It’s ten minutes to midnight, and in a little more than nine hours I’ll be waiting for him in the parking lot of the Silver Leaf Construction Company. He’ll make the scene a couple minutes before nine because he is never, ever late . . even when he should be. On Thursday mornings, he usually sleeps at the office- which happens to be located downtown, in that posh condo with the creamy side dish. So he’ll bring his candy crush- a cardinal red metallic Mercedes-Benz SL roadster. It percolates on a twin-turbo V12 whose drip is 621 horses. He opened this bad ass up on the Autobahn before having it shipped to the states. On this side of the pond, it opens up everything else so to his way of thinking it’s worth the price of admission.

So he’ll swing into the parking space two spots to the left of the double doors. There’s no nameplate on the parking space, but it’s understood who parks there, simple as that. And that’s when I’ll remove myself from a nondescript late model and make my way to the double doors, meeting him somewhere in between.

I practice my preach in front of the mirror, bringing my best Clint Eastwood out to play. The words I know by heart, it’s the tone I want to cleave into something sinister sounding. Because we’ll only share the space of a moment together before I end things, so I want to fetch the best possible reaction. It’s the little things.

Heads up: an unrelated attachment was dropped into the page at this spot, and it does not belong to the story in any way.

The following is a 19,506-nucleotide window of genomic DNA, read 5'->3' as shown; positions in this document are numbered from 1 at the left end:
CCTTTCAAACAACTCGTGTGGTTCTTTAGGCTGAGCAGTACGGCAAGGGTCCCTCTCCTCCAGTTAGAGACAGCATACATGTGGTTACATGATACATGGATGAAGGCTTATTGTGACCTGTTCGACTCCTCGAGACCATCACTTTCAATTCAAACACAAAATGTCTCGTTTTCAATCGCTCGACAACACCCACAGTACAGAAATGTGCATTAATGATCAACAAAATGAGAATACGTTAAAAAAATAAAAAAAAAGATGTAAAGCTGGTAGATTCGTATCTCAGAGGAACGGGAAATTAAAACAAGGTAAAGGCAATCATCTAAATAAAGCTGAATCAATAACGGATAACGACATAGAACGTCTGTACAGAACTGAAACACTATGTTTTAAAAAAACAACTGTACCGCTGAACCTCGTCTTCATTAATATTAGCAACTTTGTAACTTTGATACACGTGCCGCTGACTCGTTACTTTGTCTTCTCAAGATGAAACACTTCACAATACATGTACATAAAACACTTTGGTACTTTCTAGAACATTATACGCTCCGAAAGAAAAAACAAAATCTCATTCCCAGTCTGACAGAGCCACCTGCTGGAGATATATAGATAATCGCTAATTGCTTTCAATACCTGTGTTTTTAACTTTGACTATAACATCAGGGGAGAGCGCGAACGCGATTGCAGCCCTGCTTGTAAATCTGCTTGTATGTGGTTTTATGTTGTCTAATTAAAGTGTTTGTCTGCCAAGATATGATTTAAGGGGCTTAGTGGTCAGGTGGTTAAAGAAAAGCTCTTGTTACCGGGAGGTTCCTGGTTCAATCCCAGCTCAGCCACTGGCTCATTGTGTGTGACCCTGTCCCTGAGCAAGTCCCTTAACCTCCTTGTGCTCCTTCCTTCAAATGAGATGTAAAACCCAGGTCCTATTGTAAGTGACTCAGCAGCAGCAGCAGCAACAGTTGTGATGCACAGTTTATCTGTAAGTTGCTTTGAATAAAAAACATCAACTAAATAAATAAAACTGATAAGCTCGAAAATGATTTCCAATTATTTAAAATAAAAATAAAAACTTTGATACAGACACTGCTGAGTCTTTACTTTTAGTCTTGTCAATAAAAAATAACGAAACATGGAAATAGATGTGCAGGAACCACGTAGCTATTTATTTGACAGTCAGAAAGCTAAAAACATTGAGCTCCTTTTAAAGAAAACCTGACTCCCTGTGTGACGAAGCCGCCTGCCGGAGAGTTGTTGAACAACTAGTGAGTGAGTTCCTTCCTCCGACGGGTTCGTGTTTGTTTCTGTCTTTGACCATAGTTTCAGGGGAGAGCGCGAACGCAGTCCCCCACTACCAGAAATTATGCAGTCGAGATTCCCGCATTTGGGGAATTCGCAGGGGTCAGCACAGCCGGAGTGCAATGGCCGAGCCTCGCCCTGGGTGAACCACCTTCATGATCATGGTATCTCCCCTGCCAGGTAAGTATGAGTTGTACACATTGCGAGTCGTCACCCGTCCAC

Isn’t it amazing how three little words can change your life for the best and the worst? I chuckle at the thought as the clock strikes midnight before delivering the words that will end the life he knew.

“You’ve been served . . .” 


The Truth about Rubber and Glue

The following prompt is working in the vein of the old “I’m rubber, you’re glue . .” riposte. This chummy challenge was created by those two mistresses of mayhem- Dale of A Dalectable Life and Karen of Table for One

Do not ask me how these ladies come up with the craziness. But I’ll try ‘me best to keep up with ’em. This here is ALL dialogue, because I’m tinkering some. So welcome, to my warped mind . . .

“She’s great,”

“But . . ”

“Nothing. Rachel is really great. No addendum . . ” Billy said, as he put his phone on speaker so he could grab a beer from the fridge.

“If you say so. Where’d you guys go?” Andrea asked while doing her nails and sipping on Shiraz.


“Oh, the new place downtown, cool! Whatcha have?”

“Octopus, and a pie . . the Palermo. Rustic, tasty and pricey as all fuck,”

“Smart, first date, communal dishes . . I taught you well. What was her drink?”

“Iced tea,”


“Lemon, she doesn’t drink alcohol,”